Elkin to Arutz Sheva:
'Initiative to cancel the elections is a spin'

Minister Ze'ev Elkin concerned about the situation of the right-wing bloc ahead of the elections.

Nitsan Keidar ,

Ze'ev Elkin
Ze'ev Elkin
Yonatan Sindel/Flash 90

Minister Ze’ev Elkin (Likud) believes that the latest reports regarding initiatives to cancel the dissolution of the Knesset are nothing but spins.

"My personal position is that there is no political and legal feasibility for this, and therefore it’s nothing but a spin that is going around," Elkin told Arutz Sheva on Tuesday evening.

Asked whether he believes it is realistic for the right-wing bloc to achieve 61 Knesset seats in the present situation, Elkin replied, "There is a possibility, but it will be very difficult to achieve. We need for the politicians on the right to put their differences aside and gather, if not into one party, then to two large frameworks, each of which will be able to pass the electoral threshold. The split has led to the situation in which we are in today, when the rule of the right is in danger. We have to bring the voters of the rightist bloc to all the right-wing parties, and ensure that no one will remain at home."

Asked if a unity government would be acceptable, he said, "I think the most important task is to establish a right-wing government. I do not think anyone here wants a government that, even if headed by the Likud, its future will depend on the people of the center-left like Benny Gantz.”

He also discussed the possibility of bringing former minister Ayelet Shaked into the Likud, which appears to have been taken off the table. "It could be that this move would have hurt the chances of other right-wing players to pass the threshold," said Elkin.

Elkin looked at two significant events that took place on Tuesday, the first being the summit of national security advisers in Jerusalem and the second one being the economic workshop organized by the United States in Bahrain.

"I do not know if I would define the workshop as a dramatic event for us. At the same time, there is an internalization here, including in the Arab world, that the real problems are in the economic sphere and that [PA chairman Mahmoud] Abbas cynically uses the Palestinian population in Judea and Samaria for the purpose of goading Israel," he said.

"There is a good and positive precedent here for the State of Israel in that Abbas did not come to the summit while the Arab countries are coming. I think that this event can also be seen in relation to the summit of the national security advisers that took place here. These two events, the workshop in Bahrain and the summit in Jerusalem, broadcast the same thing: Israel today is an important player in the international arena – which maintains a very close relationship with the US as a strategic partner - but also with Russia. Therefore, it is precisely in Jerusalem that the Russian national security adviser can meet with his American counterpart and discuss major issues of world order. Israel is also an important player for some countries in the region, who understand that the real threat to them is not from Israel but from Iran,” continued Elkin.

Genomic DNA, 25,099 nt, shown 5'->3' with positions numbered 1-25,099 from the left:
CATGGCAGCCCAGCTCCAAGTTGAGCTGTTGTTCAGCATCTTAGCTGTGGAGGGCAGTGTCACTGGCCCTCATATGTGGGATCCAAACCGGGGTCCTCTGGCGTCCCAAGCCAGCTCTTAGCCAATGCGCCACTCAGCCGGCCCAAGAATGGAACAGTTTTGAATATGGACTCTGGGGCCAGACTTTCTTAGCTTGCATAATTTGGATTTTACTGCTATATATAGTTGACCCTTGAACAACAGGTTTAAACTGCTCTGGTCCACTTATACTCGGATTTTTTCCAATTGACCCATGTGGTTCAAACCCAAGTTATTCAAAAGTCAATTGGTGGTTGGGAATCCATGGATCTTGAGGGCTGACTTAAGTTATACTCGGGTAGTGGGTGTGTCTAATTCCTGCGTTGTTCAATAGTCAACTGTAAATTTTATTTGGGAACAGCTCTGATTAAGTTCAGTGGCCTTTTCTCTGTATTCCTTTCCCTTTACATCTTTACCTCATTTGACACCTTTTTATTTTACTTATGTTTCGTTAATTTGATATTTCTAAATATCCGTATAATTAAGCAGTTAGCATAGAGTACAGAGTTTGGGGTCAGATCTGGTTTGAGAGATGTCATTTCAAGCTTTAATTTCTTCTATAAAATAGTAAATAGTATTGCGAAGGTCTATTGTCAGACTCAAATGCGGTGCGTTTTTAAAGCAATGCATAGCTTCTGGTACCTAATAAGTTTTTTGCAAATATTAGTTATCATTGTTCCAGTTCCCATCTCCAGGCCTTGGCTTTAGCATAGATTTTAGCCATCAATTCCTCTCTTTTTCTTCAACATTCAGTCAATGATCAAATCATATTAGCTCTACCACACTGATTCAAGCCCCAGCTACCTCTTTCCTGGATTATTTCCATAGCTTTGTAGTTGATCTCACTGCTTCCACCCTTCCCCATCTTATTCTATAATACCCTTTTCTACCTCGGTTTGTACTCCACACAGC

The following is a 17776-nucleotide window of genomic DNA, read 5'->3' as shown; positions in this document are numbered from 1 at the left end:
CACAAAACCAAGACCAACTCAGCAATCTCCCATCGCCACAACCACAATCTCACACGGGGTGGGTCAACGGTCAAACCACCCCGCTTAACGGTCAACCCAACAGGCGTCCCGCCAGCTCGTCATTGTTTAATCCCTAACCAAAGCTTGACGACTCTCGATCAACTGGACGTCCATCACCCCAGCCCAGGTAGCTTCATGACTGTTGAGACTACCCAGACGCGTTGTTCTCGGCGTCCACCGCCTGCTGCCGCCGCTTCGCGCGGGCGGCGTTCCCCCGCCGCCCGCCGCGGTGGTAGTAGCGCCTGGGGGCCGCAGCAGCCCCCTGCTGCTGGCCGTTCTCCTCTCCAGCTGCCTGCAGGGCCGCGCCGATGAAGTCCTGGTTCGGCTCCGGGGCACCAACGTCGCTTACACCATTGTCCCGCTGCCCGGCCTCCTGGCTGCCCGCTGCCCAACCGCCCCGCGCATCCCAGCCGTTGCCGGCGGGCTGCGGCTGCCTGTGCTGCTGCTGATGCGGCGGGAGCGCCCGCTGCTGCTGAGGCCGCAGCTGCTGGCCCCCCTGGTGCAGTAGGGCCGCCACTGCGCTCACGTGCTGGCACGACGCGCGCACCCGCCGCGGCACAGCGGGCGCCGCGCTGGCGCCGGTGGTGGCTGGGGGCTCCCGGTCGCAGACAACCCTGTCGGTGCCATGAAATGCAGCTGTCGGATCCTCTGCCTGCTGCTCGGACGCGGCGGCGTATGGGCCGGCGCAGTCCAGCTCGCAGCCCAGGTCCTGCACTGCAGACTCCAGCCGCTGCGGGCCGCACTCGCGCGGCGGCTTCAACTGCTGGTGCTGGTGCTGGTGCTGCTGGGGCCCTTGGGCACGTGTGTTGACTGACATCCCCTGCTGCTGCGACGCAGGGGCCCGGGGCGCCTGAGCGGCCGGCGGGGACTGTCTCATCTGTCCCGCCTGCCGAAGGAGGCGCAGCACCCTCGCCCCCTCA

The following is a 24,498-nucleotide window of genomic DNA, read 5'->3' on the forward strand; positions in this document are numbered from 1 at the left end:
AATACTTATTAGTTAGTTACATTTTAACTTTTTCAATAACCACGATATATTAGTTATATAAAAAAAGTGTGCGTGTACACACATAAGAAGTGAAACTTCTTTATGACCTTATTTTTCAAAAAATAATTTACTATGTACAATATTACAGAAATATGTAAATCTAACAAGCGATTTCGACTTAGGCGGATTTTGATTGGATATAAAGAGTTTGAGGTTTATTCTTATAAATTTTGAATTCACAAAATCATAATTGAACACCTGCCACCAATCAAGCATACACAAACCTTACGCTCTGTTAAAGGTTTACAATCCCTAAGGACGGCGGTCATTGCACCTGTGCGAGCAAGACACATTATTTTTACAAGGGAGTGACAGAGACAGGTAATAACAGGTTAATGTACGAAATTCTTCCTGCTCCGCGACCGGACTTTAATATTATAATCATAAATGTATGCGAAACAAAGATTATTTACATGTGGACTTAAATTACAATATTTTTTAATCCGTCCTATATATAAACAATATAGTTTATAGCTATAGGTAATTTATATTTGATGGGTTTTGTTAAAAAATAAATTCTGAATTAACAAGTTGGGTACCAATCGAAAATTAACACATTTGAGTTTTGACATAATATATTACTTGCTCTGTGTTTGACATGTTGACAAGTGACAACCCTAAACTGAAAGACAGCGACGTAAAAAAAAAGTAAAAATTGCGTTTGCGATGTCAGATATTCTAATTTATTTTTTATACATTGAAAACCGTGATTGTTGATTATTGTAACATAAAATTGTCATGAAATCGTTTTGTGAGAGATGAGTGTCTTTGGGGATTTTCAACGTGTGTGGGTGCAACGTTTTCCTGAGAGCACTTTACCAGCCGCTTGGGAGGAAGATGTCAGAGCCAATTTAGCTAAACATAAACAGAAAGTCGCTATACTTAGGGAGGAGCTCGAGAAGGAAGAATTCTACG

He also expressed doubts about a future American agreement to Israel imposing sovereignty over Judea and Samaria.

"I cannot say when and how, but I belong to the camp of those who have been talking for a long time about the need to advance Israeli sovereignty in Judea and Samaria, at least gradually. I cannot say that the Americans will not object to it because this is an optimistic working assumption, but this is an Israeli interest and we must strive for it, regardless of the American position."

"I very much hope that in the next government we will be able to form a right-wing government. This is not obvious in light of the position held by Avigdor Liberman and in light of the split on the right. There is some doubt that we will succeed in bringing 61 MKs to the right-wing bloc. This demands a lot of responsibility from politicians to the right of the Likud, who in the meantime are splitting up instead of uniting. Assuming a right-wing government is formed, the vision of applying sovereignty can become practical,” concluded Elkin.

Listen to the interview with Minister Ze’ev Elkin (in Hebrew):